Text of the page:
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Showering and changing/washing clothes...how often?

janiec

New Member
Camino(s) past & future
Portuguese Camino (2018)
#1
I will be walking my first Camino in April. I plan to hike for about 2 weeks from Porto to Santiago. From what I've read, it seems that a lot of people shower and wash their clothes pretty often on the hike. I've been on week-long hikes without any showering and just one change of clothes. For the Camino, I was thinking that it would be much more convenient to not shower and change my clothes regularly, maybe just once or twice in the 2 weeks. Washing clothes every day seems like a huge hassle, and I would be worried that things drying overnight. I know it's ultimately up to preference...but am I crazy (or gross) for thinking this??
 

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DowtyCamino

Active Member
Camino(s) past & future
May-July (2014),
May-July (2017)
#2
On Camino (unlike some "wilderness" hikes you will likely sleep in dormatory settings. Your fellow pilgrims will appreciate you showering often! Walking in May/June, the weather was hot and a shower was a welcome sight at the end of the day.
Washing clothes is indeed a hassle - but it quickly becomes part of your routine. Like most pilgrims we brought two changes of clothes, washing one set at the end of each day. Drying clothes was not a problem, but those that have traveled in April may wish to jump in.
 

tomnorth

Active Member
Donating Member
Camino(s) past & future
Camino Frances: September 24 - October 31 (2015); March/April (2019)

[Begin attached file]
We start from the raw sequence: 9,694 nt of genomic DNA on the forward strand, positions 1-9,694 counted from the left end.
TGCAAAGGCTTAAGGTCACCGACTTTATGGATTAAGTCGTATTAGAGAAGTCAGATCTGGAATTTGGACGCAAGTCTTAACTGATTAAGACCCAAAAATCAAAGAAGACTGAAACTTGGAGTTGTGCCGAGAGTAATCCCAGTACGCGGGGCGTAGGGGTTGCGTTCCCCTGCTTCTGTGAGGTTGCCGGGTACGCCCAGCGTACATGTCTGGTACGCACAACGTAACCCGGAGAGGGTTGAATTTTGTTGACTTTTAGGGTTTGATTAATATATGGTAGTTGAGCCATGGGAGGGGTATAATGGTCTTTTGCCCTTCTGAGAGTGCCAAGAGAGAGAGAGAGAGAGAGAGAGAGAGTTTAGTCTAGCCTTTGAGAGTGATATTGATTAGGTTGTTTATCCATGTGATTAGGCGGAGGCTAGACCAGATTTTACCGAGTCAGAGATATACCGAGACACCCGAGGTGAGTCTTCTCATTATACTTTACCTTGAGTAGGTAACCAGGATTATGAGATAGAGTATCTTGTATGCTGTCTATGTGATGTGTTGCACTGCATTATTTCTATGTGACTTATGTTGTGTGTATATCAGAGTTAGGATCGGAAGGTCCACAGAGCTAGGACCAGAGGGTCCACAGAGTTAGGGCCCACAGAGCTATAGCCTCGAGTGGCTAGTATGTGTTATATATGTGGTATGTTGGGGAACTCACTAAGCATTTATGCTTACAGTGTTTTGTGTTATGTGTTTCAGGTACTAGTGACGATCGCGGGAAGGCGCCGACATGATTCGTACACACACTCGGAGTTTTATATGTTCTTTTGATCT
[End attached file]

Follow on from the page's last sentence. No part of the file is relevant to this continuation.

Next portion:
#3
The big difference between hiking and the Camino is that on the Camino you’re in close quarters with many other people, whether dining or sleeping. I can’t imagine how the albergue sleeping quarters would smell if everyone waited two weeks to shower or wash clothes. Out of courtesy to other pilgrims, I think bathing and washing clothes at least every other day makes sense. The Camino is a communal experience, so you need to think in terms of communal standards. What you can tolerate in terms of body odor and cleanliness may not be tolerable to the others you are with.
 

CdnDreamer

Active Member
Donating Member
Camino(s) past & future
Frances (2012 & 2015) San Salvador (2018) Primitivo (2018)
#4
You may be sleeping just two feet away from the next person - in a bed that is used every night by someone else. We are trying to keep the albergues clean as well. The routine becomes arrive in the early afternoon, have a shower, wash your clothes and hang them to dry. If you take quick dry clothes they are usually dry in a couple of hours. It really isn't a hassle at all - I just wash them out by hand with a bit of my shampoo and wring them out and hang them up.
 

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MikeJS

Active Member
Camino(s) past & future
Francis (2011), Norte (2012), VdlP (Apr 2016). Sureste/Invierno (Apr/May 2017).
#6
Why not shower every day? They are freely available in most (all?) accommodations. Similarly, its easy to wash out what you have worn at the end of the day, just try to use quick dry materials.
 
Camino(s) past & future
Northern Way (2017)
#9
No one else showers everyday while hiking. So it is totally acceptable to go multiple days without.

But you will be going into villages and towns, and sitting in bars and restaurants with people who are going about their normal day. You will probably want to be in-town presentable.